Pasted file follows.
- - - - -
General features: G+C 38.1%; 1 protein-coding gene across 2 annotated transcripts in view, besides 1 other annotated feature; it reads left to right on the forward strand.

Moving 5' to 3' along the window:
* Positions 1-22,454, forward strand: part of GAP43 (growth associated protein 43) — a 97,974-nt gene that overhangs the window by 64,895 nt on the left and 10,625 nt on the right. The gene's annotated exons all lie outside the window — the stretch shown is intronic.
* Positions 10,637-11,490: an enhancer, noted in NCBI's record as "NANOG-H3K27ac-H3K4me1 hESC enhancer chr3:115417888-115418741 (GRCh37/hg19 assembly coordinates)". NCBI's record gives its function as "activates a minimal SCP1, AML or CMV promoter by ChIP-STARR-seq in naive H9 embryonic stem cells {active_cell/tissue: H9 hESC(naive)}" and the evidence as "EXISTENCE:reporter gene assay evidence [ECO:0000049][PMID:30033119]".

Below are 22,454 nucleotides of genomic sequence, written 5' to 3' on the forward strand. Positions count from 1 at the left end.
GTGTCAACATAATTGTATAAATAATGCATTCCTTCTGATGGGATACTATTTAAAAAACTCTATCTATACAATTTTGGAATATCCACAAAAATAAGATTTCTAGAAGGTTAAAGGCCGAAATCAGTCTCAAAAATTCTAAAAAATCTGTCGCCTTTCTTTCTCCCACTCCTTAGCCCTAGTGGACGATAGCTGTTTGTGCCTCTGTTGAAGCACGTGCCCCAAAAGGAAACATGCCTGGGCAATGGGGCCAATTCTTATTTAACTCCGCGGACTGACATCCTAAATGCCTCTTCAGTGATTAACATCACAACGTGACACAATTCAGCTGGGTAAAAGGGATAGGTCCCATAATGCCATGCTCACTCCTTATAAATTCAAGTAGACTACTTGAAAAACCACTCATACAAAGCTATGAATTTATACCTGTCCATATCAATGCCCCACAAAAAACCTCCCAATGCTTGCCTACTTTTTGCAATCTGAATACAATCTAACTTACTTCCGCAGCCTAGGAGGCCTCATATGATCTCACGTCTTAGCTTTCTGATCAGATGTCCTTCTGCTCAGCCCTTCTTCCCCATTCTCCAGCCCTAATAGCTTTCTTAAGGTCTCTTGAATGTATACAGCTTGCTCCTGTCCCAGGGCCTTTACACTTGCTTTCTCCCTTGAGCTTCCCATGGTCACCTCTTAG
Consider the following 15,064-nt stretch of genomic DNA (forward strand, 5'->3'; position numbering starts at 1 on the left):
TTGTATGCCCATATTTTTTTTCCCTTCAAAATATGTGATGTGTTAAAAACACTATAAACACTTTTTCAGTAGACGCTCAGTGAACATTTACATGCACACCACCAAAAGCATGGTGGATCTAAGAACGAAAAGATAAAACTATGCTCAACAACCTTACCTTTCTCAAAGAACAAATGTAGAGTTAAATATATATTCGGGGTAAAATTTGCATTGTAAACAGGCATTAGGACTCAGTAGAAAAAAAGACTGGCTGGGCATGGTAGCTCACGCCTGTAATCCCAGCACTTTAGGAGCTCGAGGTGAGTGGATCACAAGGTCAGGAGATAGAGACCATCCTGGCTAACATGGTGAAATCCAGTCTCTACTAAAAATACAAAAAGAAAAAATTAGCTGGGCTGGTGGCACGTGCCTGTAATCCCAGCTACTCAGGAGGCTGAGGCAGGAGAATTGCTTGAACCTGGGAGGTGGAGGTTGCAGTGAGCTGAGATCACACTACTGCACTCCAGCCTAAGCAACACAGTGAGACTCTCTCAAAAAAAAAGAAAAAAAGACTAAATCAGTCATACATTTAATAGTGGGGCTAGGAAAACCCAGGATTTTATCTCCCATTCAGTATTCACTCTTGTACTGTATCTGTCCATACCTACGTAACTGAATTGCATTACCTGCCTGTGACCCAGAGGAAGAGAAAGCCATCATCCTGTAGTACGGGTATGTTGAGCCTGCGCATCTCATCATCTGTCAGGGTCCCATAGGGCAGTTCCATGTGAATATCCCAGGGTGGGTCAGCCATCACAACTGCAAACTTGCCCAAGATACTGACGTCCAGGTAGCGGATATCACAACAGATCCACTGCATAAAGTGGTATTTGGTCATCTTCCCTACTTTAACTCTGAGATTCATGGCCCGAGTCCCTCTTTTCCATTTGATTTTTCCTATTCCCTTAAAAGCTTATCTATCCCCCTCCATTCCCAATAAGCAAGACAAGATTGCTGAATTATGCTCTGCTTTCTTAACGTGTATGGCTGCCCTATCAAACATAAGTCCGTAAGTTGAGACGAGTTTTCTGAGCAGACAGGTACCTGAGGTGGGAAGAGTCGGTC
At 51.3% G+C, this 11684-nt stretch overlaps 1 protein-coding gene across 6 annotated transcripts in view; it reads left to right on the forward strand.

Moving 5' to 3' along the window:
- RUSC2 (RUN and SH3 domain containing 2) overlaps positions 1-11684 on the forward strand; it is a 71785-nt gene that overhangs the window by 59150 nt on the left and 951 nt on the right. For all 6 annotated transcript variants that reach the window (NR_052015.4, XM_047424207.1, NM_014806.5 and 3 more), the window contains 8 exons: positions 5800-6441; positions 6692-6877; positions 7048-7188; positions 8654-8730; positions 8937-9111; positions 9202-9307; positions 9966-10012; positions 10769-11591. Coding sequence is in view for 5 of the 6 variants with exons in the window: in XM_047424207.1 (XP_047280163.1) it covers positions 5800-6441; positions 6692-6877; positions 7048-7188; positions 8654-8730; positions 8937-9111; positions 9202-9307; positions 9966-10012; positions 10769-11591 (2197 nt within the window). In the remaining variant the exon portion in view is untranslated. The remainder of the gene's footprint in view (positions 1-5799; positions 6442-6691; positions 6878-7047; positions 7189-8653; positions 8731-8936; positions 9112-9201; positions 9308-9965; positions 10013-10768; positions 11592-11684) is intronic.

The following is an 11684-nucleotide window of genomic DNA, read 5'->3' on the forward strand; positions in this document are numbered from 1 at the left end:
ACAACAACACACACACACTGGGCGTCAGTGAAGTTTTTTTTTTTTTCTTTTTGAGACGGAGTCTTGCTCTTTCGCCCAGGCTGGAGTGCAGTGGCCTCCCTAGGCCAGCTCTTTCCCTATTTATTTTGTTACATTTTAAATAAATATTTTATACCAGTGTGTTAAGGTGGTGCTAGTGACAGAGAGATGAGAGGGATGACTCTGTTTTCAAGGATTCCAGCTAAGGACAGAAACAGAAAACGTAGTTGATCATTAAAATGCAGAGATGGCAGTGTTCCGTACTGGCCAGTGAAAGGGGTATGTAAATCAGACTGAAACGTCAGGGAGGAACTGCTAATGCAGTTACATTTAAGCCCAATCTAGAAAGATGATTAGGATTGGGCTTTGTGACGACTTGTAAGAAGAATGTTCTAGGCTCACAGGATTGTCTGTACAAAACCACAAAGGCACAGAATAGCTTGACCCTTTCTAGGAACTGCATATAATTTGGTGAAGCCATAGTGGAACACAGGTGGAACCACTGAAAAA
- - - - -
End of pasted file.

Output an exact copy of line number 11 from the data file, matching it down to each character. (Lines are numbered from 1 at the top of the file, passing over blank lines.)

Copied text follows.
- RUSC2 (RUN and SH3 domain containing 2) overlaps positions 1-11684 on the forward strand; it is a 71785-nt gene that overhangs the window by 59150 nt on the left and 951 nt on the right. For all 6 annotated transcript variants that reach the window (NR_052015.4, XM_047424207.1, NM_014806.5 and 3 more), the window contains 8 exons: positions 5800-6441; positions 6692-6877; positions 7048-7188; positions 8654-8730; positions 8937-9111; positions 9202-9307; positions 9966-10012; positions 10769-11591. Coding sequence is in view for 5 of the 6 variants with exons in the window: in XM_047424207.1 (XP_047280163.1) it covers positions 5800-6441; positions 6692-6877; positions 7048-7188; positions 8654-8730; positions 8937-9111; positions 9202-9307; positions 9966-10012; positions 10769-11591 (2197 nt within the window). In the remaining variant the exon portion in view is untranslated. The remainder of the gene's footprint in view (positions 1-5799; positions 6442-6691; positions 6878-7047; positions 7189-8653; positions 8731-8936; positions 9112-9201; positions 9308-9965; positions 10013-10768; positions 11592-11684) is intronic.